USDA Loan Calculator.

Calculate USDA Home Loan Payments

This calculator will compute a mortgage's monthly payment amount based on the principal amount borrowed, the length of the loan and the annual interest rate. This calculator will also compute your total mortgage payment which will include your property tax, property insurance and PMI payments. Then, once you have computed the monthly payment, click on the "Create Amortization Schedule" button to create a report you can print out.

Loan Basics

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USDA Upfront Loan Guarantee Fee & Insurance

USDA Loan Upfront Guarantee Fee (%):
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USDA Annual Fee (%):

Other Ownership Costs

Annual real estate taxes:
Annual homeowners insurance:
Upfront Fee Amount:
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Monthly Principal and Interest Payment:
Monthly Taxes, Insurance and PMI payment:
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The Complete Guide to USDA Home Loans

Beautiful suburban home near a lake.

Planning to purchase a home? It’s a lot tougher with limited funds and a low credit rating. This is especially overwhelming for first-time homebuyers who have yet to build large savings.

However, the good news is government-sponsored mortgages such as USDA loans provide affordable payment options. If you’re worried about strict qualifying guidelines, this comes with relaxed requirements. However, as a trade-off, you must select a home in a USDA rural area.

Read on to learn more about USDA loans and how to qualify. We’ll also discuss its pros and cons and how this mortgage option can work for you. Our guide will help you determine if USDA loans will suit your needs.

What is a USDA Home Loan?

The U.S. Department of Agriculture offers federally backed loans as part of the USDA Rural Development Guaranteed Housing Loan program. It is geared towards low to moderate income homebuyers looking for affordable loans in the suburbs and rural areas. Borrowers usually take Guaranteed USDA loan programs in 15-year and 30-year fixed-rate terms.

The USDA guarantee provides insurance for lenders, allowing them to offer zero downpayment and low interest loans to borrowers. It also comes with reduced mortgage insurance premiums. USDA home loans are issued through private lenders approved by the U.S. Department of Agriculture.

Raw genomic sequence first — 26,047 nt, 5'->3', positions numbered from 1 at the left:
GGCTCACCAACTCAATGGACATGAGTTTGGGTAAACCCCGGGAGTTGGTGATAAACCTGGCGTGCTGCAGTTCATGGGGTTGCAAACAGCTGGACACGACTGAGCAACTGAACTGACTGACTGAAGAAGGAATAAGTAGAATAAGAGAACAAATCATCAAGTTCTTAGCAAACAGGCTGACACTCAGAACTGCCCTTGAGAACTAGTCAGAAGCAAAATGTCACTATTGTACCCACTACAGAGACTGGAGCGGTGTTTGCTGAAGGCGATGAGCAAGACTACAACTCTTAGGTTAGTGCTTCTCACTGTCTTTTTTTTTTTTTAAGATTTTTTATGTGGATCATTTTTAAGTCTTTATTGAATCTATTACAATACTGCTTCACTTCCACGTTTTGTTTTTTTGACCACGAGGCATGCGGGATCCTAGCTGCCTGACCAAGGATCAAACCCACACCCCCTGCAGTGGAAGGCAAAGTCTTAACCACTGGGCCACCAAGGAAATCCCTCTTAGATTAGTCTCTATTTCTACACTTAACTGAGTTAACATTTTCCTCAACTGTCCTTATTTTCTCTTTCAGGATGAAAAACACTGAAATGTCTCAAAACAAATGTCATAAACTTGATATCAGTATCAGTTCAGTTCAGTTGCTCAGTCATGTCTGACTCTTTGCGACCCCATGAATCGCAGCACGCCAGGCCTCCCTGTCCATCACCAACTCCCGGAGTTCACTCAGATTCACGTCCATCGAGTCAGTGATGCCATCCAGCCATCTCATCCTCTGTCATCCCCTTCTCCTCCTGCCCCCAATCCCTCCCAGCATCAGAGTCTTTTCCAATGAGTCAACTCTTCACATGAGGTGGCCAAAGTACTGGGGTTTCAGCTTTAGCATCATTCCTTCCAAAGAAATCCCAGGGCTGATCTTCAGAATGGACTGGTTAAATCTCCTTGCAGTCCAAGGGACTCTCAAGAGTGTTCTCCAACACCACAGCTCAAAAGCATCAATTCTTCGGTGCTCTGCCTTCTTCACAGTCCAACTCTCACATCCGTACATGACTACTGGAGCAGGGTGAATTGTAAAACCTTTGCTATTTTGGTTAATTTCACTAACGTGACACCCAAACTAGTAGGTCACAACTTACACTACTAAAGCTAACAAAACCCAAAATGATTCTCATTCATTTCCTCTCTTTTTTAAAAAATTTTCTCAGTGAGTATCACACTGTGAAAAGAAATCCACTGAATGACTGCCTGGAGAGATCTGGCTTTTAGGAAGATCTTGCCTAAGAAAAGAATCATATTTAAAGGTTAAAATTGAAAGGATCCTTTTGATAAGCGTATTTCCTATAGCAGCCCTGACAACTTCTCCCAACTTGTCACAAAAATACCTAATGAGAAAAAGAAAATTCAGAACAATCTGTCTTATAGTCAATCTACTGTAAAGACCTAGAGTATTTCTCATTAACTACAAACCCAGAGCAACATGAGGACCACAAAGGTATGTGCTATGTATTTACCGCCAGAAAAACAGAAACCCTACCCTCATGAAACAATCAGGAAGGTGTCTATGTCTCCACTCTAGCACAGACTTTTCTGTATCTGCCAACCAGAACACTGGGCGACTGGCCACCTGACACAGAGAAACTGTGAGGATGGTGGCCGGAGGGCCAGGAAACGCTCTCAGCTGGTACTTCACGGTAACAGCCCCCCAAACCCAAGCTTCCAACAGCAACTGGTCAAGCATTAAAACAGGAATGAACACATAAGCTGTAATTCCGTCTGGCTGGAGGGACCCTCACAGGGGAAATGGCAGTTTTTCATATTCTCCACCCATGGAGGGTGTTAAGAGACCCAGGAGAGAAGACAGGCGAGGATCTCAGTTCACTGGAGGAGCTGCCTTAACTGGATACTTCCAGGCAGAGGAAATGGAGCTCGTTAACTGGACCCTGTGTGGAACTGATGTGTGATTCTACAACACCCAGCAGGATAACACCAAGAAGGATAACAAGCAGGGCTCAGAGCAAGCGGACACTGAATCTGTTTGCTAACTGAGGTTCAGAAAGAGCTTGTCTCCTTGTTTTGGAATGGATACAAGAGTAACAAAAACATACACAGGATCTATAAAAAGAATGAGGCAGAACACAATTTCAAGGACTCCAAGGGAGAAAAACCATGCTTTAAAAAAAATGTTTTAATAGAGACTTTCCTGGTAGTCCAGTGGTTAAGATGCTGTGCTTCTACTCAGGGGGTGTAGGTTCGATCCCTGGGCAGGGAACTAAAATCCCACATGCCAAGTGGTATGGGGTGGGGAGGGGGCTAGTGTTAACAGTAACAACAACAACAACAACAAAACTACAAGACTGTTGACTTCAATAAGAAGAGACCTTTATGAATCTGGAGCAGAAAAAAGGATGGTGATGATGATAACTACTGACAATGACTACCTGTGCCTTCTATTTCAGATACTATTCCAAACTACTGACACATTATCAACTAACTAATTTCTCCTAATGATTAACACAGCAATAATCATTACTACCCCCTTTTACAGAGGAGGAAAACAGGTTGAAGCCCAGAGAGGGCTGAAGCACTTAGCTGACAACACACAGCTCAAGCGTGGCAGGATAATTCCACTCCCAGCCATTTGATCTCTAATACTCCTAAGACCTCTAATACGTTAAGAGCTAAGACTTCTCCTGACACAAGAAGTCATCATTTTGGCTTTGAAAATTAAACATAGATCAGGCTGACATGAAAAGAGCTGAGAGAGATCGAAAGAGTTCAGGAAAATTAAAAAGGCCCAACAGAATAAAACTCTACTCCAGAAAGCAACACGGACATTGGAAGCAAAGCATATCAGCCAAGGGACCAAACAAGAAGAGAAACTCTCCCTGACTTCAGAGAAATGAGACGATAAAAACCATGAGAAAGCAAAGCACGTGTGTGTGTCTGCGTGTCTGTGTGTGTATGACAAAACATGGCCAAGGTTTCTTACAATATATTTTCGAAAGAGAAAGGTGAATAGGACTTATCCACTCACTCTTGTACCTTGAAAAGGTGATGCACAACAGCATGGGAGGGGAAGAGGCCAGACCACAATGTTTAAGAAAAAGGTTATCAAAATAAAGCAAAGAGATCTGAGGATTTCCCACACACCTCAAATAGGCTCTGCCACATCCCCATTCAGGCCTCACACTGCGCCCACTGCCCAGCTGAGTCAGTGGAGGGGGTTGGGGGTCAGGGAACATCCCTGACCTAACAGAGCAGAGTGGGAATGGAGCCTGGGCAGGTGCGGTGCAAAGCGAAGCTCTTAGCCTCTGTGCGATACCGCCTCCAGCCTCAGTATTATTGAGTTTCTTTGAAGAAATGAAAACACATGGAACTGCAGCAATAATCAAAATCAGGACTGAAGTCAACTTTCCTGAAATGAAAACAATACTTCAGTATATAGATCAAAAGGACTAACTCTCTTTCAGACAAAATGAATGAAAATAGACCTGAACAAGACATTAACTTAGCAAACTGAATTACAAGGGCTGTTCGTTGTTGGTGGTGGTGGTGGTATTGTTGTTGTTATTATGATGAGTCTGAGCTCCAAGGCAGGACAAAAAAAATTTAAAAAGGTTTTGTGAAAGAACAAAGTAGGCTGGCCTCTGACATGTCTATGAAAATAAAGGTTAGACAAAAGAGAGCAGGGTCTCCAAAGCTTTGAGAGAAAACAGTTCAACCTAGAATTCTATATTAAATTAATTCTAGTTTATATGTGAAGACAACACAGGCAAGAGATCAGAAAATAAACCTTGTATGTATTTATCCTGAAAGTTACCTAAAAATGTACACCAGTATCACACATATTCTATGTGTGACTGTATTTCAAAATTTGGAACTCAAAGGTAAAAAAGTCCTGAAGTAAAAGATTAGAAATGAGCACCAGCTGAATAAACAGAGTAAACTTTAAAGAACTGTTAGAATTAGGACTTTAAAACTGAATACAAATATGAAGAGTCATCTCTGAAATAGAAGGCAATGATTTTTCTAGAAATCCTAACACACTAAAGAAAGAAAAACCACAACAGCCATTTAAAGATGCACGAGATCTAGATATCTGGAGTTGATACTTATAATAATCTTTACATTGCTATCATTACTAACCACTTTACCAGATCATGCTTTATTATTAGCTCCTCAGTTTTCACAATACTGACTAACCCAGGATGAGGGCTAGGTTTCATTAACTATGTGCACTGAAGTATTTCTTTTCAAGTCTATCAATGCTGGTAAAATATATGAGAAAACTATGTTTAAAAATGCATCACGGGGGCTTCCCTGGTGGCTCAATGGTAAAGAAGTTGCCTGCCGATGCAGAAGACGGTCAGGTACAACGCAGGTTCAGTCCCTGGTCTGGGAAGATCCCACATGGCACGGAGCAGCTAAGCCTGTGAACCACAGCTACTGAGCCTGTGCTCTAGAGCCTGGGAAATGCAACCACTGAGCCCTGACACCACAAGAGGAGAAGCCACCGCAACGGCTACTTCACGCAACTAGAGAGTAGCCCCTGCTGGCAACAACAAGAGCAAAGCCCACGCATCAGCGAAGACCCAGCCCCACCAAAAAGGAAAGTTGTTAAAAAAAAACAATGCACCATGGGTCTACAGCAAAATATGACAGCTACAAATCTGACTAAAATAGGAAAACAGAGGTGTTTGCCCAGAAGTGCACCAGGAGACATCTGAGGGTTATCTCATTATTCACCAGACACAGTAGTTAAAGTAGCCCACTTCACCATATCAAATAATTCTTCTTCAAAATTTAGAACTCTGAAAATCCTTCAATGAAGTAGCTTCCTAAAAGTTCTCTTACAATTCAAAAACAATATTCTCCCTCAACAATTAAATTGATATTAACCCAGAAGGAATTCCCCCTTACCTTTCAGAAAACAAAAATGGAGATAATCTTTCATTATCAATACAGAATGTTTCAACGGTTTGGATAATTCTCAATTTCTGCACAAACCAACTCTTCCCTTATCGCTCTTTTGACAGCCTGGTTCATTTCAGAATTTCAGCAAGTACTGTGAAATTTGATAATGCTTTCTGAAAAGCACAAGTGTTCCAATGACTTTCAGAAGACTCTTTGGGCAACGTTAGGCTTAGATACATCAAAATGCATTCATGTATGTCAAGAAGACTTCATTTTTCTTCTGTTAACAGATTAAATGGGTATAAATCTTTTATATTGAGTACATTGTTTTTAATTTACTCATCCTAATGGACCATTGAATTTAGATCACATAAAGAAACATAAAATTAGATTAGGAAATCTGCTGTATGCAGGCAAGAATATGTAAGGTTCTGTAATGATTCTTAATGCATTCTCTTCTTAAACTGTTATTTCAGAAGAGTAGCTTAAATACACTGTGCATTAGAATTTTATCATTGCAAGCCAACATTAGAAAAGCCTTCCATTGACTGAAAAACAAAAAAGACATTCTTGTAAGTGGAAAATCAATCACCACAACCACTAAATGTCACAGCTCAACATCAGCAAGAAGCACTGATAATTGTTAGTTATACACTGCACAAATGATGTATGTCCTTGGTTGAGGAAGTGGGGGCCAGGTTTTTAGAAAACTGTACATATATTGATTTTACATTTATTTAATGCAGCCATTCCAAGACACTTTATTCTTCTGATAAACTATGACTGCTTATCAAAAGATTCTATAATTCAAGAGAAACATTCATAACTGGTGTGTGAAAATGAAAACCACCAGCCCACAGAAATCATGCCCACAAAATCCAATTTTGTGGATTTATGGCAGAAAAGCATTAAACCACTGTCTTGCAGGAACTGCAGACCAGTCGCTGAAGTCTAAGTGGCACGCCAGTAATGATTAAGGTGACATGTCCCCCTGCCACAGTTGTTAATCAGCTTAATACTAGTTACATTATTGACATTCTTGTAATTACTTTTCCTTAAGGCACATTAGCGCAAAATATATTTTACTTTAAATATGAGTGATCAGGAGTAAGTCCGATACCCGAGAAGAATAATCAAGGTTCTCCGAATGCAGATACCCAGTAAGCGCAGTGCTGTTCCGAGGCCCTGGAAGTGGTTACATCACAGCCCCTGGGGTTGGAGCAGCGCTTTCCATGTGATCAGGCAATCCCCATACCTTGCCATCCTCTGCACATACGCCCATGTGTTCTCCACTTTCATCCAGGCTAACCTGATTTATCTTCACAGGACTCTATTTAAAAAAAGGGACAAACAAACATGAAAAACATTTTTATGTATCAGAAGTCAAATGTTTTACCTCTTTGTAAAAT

Guaranteed USDA loans are commonly used as a loan purchase tool. The USDA also offers refinancing programs that help borrowers obtain favorable mortgage terms. Through USDA loans, the government aims to foster economic development in relatively low population areas.

A Brief Background on USDA Loans

USDA home financing was established in 1994 under the Department of Agriculture Reorganization Act and the Federal Crop Insurance Reform Act. Over the years, it has been updated to suit the needs of suburban and rural homebuyers throughout the country.

Today, this financing option is better known as the USDA loan. USDA loans are also sometimes called the Section 52 loan, which cites the 1949 Housing Act with section 502(h). This law is the basis for the creation of the current program.

Other Types of USDA Loans

Aside from the guaranteed USDA loan, there are other types of USDA loans available to borrowers. These financing options include the following:

Direct USDA Loan

This mortgage directly finances borrowers without the need for a bank or a private lender. Unlike USDA guaranteed loans, the USDA functions as the primary lender in a direct loan.

Direct USDA Loans are intended for low and very low-income borrowers that need help in purchasing affordable housing. Available loans include single-family homes and multi-family homes. It also offers property for low-income residents who are elderly and disabled. Likewise, homes must be in a USDA designated area. To qualify, your income must be below the local low-income limit defined by the USDA. The limit may be below $17,000 in some areas.

USDA Home Repair Loans

This option is appropriate for very low-income homeowners who need assistance in making home improvements. It allows qualified borrowers to modernize their home and get rid of health and safety hazards. USDA home repair loans are also granted to elderly citizens with very low income.

To qualify, your household income must fall below 50 percent of your area’s median income. The maximum loan amount for a USDA Home repair loan is $20,000. It comes with a 1 percent fixed rate and may be repaid up to 20 years. USDA loans and grants may be combined for up to $27,500 in assistance.

Qualified Locations for USDA Mortgages

USDA loans require buyers to obtain property in USDA rural areas. This is why they prescribe geographical locations outside cities and metropolitan centers. Though it may sound unattractive to buyers, many areas are actually eligible for USDA housing. Around 97 percent of the U.S. land mass is qualified for rural development loans. To check if your area is qualified, visit the USDA Income and Property Eligibility page.

When you think of USDA locations, you might picture long country roads with the next neighbor a mile away. While you may live in such area, many USDA locations are actually in suburban communities. Locations with populations below 20,000 are preferred for USDA housing. In some cases, areas with a population of 35,000 may also be approved.

Borrowers who qualify for USDA loans can relocate to a rural or suburban area to build a home. They can also use it to improve or fully rehabilitate a house in any USDA area.

The Difference Between USDA Loans and Conventional Loans

Traditional versus modern houses.

USDA Loan Basics